“With a $1.2 billion annual budget, large student population and a number of other complexities, a highly-functioning board is an absolute must,” Edelen said. “Relying on staff raises serious concerns about the board’s ability to independently oversee the budget. This circumstance has been present in every school district where we have found problems.”
Edelen recommends the board consider adding two “at large” board members who would represent the entire district, rather than specific divisions.
Significant weaknesses were identified in the contracting and procurement process. JCPS doesn’t readily know how many contracts it has or how much they are worth. Auditors found well over 1,700 contracts with private vendors, but that doesn’t include professional service contracts under $5,000 or capital construction contracts.
“Folks, this is simply unacceptable,” Edelen said. “Five years ago the state began publishing all open contracts on a publicly-accessible website. Taxpayers deserve no less of JCPS.”
Auditors found a lack of monitoring and oversight of contracts at the central level. Some contracts are allowed to renew an unlimited number of times without reporting to the board. In some instances, signed, written contracts were not maintained. Instances also were noted of payments made for invoices and construction change orders that did not comply with contract terms or lacked required supporting documentation.
Improvements to the contract and procurement processes are needed to increase transparency and ensure taxpayers that JCPS is a good steward of the public funds.
“Creating a centralized, publicly-accessible database of contracts is imperative in the digital age,” Edelen said. “Accountability demands precision.”
Operations, policies and procedures
Auditors found that JCPS operates a costly and inefficient centralized warehouse system. JCPS employs 59 people to operate a network of six warehouses that is charged with ordering, storing and distributing supplies across the district schools. This has created a sizeable payroll of employees and physical buildings that must be maintained and incur utility costs. Auditors could identify no cost-benefits of doing this.
“It’s not surprising that a billion-dollar entity has some inefficient and outdated ways of operating,” Edelen said. “But it is hard to believe that an inefficiency that costs taxpayers at least $3 million a year has been ignored until now, especially in one of the global-logistics capitals of the world.”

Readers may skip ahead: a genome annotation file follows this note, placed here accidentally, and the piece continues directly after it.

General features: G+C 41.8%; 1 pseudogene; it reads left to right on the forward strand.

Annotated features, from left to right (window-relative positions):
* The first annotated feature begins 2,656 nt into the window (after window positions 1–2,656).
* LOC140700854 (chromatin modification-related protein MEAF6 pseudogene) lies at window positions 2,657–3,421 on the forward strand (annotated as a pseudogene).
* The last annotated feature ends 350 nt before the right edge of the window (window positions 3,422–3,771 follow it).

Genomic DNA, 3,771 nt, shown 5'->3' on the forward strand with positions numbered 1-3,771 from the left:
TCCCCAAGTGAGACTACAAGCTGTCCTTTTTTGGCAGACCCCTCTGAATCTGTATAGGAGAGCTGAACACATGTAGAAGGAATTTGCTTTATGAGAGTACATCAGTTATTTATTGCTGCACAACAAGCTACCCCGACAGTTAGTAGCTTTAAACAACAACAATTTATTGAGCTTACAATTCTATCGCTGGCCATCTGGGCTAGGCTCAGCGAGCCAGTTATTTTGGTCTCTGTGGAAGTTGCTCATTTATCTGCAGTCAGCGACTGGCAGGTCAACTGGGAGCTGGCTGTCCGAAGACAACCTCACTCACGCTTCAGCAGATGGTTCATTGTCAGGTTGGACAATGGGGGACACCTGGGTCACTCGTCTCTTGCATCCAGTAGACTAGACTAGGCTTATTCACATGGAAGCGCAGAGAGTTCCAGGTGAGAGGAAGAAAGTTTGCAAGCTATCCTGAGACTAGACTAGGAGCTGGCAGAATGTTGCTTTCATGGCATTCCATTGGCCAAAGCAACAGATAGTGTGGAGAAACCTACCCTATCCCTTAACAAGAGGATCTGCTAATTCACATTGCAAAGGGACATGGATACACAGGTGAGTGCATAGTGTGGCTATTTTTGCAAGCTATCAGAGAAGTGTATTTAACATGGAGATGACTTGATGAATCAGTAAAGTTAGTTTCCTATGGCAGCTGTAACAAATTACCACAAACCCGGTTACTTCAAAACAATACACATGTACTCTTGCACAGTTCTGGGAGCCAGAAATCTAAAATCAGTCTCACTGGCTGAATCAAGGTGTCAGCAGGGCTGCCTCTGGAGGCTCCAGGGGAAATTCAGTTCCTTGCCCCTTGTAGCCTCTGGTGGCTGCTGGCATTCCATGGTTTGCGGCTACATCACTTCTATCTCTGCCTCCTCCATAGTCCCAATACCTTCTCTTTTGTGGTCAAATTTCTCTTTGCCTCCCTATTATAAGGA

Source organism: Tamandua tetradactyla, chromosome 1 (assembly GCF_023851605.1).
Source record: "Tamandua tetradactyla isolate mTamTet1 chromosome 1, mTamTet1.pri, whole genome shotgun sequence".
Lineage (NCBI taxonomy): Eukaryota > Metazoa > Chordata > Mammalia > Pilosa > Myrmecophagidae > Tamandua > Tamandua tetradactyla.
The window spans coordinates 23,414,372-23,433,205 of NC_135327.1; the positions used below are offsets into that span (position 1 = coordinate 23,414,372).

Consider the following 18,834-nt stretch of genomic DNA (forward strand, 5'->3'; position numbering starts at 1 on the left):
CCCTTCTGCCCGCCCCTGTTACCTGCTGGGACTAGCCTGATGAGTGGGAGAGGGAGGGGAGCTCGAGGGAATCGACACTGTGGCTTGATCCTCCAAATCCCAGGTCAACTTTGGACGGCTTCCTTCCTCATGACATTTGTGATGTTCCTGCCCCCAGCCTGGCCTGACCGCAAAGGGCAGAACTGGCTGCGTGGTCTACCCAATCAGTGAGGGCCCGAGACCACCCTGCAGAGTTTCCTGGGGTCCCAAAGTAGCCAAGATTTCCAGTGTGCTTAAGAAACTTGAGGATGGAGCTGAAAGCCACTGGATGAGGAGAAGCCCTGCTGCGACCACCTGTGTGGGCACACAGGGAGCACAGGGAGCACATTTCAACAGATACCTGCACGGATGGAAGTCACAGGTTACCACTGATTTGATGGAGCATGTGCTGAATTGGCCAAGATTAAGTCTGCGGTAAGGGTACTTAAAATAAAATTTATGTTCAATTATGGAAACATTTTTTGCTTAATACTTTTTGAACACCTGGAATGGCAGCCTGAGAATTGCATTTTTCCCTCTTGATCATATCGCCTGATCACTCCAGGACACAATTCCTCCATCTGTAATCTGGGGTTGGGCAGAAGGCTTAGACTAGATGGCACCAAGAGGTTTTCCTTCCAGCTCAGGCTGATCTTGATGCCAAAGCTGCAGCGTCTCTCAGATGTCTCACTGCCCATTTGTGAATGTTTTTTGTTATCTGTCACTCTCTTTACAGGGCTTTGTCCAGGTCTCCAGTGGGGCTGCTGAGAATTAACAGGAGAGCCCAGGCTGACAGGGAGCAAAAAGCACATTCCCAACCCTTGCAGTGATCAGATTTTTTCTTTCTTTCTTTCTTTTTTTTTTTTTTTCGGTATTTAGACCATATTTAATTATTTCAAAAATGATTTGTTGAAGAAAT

Significant weaknesses related to policies and procedures also were identified.
“Fortunately for taxpayers, no serious abuses or waste were found at the central level, but it doesn’t mean it didn’t occur in the past or that it couldn’t occur in the future,” Edelen said. “When you don’t have adequate and consistent controls over things like travel, credit cards, leave time, take-home cars and cell phones you are increasing that risk. The recent district internal investigation into abuses at PRP shows precisely why tight controls must be in place.”
A lack of consistency was identified in several findings as an area of concern. JCPS doesn’t have a consistent policy for salaried staff regarding the use of leave time for partial days. Auditors found that central office administrators were not required to use leave time for missing a partial day, but most teachers were.
Auditors found that the internal audit department conducted a large number of audits each year, yet the focus of the work was questioned. Risk levels weren’t assessed in determining which audits to perform, an annual audit plan wasn’t established, the board lacked an audit committee to oversee the work and the internal audit director reported to the superintendent rather than the board.
“Scandals that have been uncovered at JCPS schools in recent weeks are likely to continue without a strong, independent internal audit function,” Edelen said. “With 155 schools, neither the district’s CPA nor the Auditor’s office could ever be expected to root out problems at the school level. That is why the internal audit structure exists.”
A review of IT functions at JCPS identified serious concerns related to school safety plans and student privacy.
JCPS lacks oversight over the development of Safety and Emergency Procedure Manuals for each school. As a result, procedures established in case of an emergency situation may be outdated or may not exist. The types of emergencies covered by the manuals include abduction, bomb threat, flood, intruder in the building and severe weather.
Auditors also found that JCPS did not adequately protect sensitive, confidential student data.
“School districts are not only expected to provide kids with a world-class education, but they are also obligated to protect them and their private data,” Edelen said.
The report contains more than 200 recommendations that auditor Edelen believes will save taxpayers tens of millions of dollars, reduce the risk for fraud and abuse and increase transparency.
Subjects of review by the auditor’s office are expected to submit 60-day status reports, and JCPS has said it would provide additional updates in six months and a year.
“My ultimate goal for this review is that it serves as the catalyst for making JCPS one of the best school districts in the country,” Edelen said. “I applaud Dr. Hargens and the board for having the courage to ask for this and I hope the work begins rather than ends here.”
The report can be found on the auditor’s website.